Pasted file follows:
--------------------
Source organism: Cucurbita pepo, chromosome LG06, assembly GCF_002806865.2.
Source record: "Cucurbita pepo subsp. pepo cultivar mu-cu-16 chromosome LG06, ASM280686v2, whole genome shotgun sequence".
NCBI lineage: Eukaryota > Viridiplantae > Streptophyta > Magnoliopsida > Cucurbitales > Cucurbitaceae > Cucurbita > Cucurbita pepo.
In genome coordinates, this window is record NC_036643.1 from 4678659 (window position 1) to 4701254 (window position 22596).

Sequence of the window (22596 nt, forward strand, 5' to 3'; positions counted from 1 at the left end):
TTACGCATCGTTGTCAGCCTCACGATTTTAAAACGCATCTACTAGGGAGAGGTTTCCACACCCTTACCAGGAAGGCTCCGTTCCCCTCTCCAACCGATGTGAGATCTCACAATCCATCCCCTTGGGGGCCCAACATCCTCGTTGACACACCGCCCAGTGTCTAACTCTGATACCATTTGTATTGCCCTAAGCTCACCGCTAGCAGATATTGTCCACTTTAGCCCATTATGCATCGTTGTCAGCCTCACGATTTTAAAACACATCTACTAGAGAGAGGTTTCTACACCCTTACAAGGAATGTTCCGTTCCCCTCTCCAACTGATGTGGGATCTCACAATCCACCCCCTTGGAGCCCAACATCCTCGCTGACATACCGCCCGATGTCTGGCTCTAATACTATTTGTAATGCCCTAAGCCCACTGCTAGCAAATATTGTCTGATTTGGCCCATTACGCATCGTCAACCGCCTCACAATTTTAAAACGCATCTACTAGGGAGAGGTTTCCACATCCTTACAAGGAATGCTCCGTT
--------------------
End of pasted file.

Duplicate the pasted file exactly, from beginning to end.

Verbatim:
Source organism: Cucurbita pepo, chromosome LG06, assembly GCF_002806865.2.
Source record: "Cucurbita pepo subsp. pepo cultivar mu-cu-16 chromosome LG06, ASM280686v2, whole genome shotgun sequence".
NCBI lineage: Eukaryota > Viridiplantae > Streptophyta > Magnoliopsida > Cucurbitales > Cucurbitaceae > Cucurbita > Cucurbita pepo.
In genome coordinates, this window is record NC_036643.1 from 4678659 (window position 1) to 4701254 (window position 22596).

Sequence of the window (22596 nt, forward strand, 5' to 3'; positions counted from 1 at the left end):
TTACGCATCGTTGTCAGCCTCACGATTTTAAAACGCATCTACTAGGGAGAGGTTTCCACACCCTTACCAGGAAGGCTCCGTTCCCCTCTCCAACCGATGTGAGATCTCACAATCCATCCCCTTGGGGGCCCAACATCCTCGTTGACACACCGCCCAGTGTCTAACTCTGATACCATTTGTATTGCCCTAAGCTCACCGCTAGCAGATATTGTCCACTTTAGCCCATTATGCATCGTTGTCAGCCTCACGATTTTAAAACACATCTACTAGAGAGAGGTTTCTACACCCTTACAAGGAATGTTCCGTTCCCCTCTCCAACTGATGTGGGATCTCACAATCCACCCCCTTGGAGCCCAACATCCTCGCTGACATACCGCCCGATGTCTGGCTCTAATACTATTTGTAATGCCCTAAGCCCACTGCTAGCAAATATTGTCTGATTTGGCCCATTACGCATCGTCAACCGCCTCACAATTTTAAAACGCATCTACTAGGGAGAGGTTTCCACATCCTTACAAGGAATGCTCCGTT